Archive for the ‘Uncategorized’ Category

screen-shot-2016-10-16-at-6-07-03-pmIn preparation for attending the Connected Health Symposium in Boston later this week, I’ve been reading The Internet of Healthy Things by Joseph Kvedar, MD. To give you a sense of my reaction to the book, I plan to send all of my healthcare marketing friends and clients copies as holiday gifts. That’s how important I believe it is. Kvedar paints a picture of the way healthcare can be – and the way it should be.

screen-shot-2016-10-16-at-6-23-43-pmFor me, what is most impressive about this book and the thinking it contains, is the realism that Kvedar brings to the discussion of innovation. He seems to clearly understand that innovation is only helpful if it takes into account the realities of human behavior. His notion of “Connected Health” is on the money and a concept that more of us should embrace.

Kvedar started with a very basic understanding of the opportunity for technology to impact health and healthcare delivery.

I did, however, recognize the need for technologies that could deliver health in a manner independent of time and place. And I know that healthcare should be available to people in the context of their everyday lives and that implementation of care in this manner would improve both quality and efficiency. (p. 5, The Internet of Healthy Things)

Note the similarity in the ways successful marketing and successful healthcare are delivered! Both are at their best when they are delivered within the context of the individual’s everyday life. In the end, it is always about the people we’re trying to reach, not about what’s easiest for us! If we want people to engage in healthy activities, we need to make it easy and convenient for them. It needs to fit within their daily routine.

The Internet of Healthy Things shines a bright light on the promise of digital health. It’s interesting to read about Kvedar’s vision while realizing that we live in a healthcare environment where most people still cannot make an appointment with their physician online. The fact that we have a lot of ground to make up does not in any diminish the promise of Connected Health.

The truth is, as Kvedar points out (to his credit), healthcare organizations and providers have behaved using a “seller’s market” approach. (p. 77) You know the mindset: “You need us more than we need you.” Therefore, we have structured the delivery of care and your entire experience to accommodate our needs – not yours. (My words, not Kvedar’s.)  I’m less generous than Kvedar and look at this as an old narcissistic bent in medicine and healthcare. “You do it on our terms.” This approach does not fly with the new generations of healthcare consumers. They know better. They’ve experienced good customers service and know what it looks like. These are the people who are clamoring for virtual appointments, online appointment setting, and the ability to communicate with providers via email or text.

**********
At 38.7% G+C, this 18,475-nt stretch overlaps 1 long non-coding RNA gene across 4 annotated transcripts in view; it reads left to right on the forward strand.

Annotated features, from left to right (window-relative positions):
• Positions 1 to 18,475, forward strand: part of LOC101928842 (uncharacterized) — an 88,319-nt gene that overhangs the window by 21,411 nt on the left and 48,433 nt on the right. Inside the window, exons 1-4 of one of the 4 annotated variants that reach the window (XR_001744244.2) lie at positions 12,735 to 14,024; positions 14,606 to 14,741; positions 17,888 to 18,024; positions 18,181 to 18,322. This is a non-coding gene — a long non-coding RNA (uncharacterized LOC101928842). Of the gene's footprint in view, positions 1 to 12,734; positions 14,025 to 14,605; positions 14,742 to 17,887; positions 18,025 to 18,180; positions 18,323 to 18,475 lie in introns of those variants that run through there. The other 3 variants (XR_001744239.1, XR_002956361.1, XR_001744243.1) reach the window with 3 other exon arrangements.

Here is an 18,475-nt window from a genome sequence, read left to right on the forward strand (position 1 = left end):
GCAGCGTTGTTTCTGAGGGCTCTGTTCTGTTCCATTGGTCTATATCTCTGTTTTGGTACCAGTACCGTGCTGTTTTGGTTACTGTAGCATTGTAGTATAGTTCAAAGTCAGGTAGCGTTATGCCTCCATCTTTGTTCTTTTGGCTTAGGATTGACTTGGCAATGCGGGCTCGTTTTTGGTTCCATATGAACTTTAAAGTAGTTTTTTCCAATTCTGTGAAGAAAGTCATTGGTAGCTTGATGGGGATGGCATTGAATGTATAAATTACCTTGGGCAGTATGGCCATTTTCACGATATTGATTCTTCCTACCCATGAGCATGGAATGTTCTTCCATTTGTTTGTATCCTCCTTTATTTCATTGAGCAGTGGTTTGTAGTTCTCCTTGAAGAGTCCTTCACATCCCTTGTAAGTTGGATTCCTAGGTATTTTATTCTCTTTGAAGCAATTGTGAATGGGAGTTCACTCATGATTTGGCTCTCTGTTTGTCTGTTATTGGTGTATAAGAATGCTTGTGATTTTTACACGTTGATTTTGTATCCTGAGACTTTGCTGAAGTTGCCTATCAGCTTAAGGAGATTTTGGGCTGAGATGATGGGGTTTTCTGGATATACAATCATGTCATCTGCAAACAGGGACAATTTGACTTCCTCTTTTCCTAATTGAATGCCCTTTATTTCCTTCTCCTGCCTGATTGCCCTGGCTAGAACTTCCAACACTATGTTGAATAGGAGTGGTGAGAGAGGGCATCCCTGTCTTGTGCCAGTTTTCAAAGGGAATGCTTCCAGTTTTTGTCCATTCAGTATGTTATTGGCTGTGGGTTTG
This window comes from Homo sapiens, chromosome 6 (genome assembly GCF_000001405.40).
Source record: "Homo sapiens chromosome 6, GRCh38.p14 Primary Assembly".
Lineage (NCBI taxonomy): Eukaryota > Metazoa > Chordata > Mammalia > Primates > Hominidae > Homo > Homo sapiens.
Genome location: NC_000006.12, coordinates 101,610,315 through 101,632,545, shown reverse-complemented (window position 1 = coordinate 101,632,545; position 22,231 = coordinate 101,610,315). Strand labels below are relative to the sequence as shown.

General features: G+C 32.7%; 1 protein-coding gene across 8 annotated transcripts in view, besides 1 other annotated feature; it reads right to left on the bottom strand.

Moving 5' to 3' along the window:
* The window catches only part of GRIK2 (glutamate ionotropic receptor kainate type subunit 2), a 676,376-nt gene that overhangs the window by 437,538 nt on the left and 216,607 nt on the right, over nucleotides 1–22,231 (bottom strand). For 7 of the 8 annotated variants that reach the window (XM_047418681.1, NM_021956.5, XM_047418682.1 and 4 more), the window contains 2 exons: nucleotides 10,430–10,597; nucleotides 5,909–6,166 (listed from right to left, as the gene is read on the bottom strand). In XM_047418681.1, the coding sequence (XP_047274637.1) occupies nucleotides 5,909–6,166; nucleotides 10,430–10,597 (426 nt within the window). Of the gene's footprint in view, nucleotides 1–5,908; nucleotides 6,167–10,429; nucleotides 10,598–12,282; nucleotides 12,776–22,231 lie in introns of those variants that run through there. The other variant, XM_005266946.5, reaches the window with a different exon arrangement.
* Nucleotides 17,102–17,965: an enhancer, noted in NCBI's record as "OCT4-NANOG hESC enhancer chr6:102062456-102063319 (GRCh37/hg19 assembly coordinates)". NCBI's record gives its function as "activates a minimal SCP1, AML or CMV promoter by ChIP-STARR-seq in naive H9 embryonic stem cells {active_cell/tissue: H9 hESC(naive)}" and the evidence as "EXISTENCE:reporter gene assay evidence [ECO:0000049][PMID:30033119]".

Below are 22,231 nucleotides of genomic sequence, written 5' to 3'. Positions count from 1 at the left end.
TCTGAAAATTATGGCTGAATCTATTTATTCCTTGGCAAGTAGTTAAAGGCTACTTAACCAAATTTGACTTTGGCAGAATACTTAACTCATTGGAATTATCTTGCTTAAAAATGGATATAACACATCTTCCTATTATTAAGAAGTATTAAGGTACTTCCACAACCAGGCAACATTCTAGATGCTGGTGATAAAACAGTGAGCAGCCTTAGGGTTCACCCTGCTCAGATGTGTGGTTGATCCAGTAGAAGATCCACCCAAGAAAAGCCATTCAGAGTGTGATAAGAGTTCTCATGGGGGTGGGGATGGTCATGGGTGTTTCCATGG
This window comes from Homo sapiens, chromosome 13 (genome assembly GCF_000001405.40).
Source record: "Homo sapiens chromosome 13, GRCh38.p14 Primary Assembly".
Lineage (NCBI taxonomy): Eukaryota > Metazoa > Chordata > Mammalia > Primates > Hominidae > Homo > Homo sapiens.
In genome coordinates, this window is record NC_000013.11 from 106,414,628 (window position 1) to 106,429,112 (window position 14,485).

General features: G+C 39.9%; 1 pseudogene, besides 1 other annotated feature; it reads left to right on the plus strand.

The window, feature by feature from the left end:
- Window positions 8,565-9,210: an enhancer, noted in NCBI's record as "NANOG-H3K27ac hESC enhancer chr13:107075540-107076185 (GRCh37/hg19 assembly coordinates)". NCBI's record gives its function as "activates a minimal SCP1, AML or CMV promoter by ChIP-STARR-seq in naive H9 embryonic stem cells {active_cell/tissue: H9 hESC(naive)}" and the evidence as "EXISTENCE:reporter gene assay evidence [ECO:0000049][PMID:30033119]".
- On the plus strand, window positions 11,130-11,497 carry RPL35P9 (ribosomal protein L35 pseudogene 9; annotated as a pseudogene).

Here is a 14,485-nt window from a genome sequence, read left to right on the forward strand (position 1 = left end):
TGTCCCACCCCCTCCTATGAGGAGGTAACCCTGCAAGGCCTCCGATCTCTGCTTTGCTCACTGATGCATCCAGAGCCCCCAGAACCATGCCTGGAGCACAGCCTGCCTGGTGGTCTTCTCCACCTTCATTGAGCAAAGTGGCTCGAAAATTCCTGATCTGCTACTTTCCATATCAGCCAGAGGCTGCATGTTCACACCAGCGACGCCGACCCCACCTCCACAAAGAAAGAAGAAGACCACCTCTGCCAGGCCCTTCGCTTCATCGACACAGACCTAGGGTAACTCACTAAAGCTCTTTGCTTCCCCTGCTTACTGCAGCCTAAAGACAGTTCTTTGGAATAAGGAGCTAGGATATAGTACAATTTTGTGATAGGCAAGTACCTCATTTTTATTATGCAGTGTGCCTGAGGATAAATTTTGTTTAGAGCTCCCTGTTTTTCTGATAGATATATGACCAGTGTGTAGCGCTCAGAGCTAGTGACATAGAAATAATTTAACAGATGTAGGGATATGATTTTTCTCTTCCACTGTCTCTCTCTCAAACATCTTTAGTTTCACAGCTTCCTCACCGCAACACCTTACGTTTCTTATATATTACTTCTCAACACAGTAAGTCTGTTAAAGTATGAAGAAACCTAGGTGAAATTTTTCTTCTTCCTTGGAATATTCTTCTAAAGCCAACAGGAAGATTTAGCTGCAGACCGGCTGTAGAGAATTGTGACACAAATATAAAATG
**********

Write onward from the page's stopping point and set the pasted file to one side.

If you work in digital health or healthcare marketing, this book is a must read. I know that’s cliché to say, but it is absolutely how I feel. You should read this book, as should the other leaders in your organization. If you know me, don’t be surprised if you get a copy in the mail this December!

In closing, here’s a 10-minute video where Joe Kvedar, MD, speaks with Healthcare IT News about the advancements in digital health technology (2015 HIMSS Connected Health Conference).

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I invite you to join me on October 27th, 2016, for a morning of learning and sharing. The New England Society for Healthcare Communications is holding a half day virtual conference where we will take a fresh look at the role of social media in healthcare communications. I will lead a panel discussion on emerging media. Take a look below for information about the sessions, speakers and panelists. If you are interested in even more information or would like to register for the event, please click here.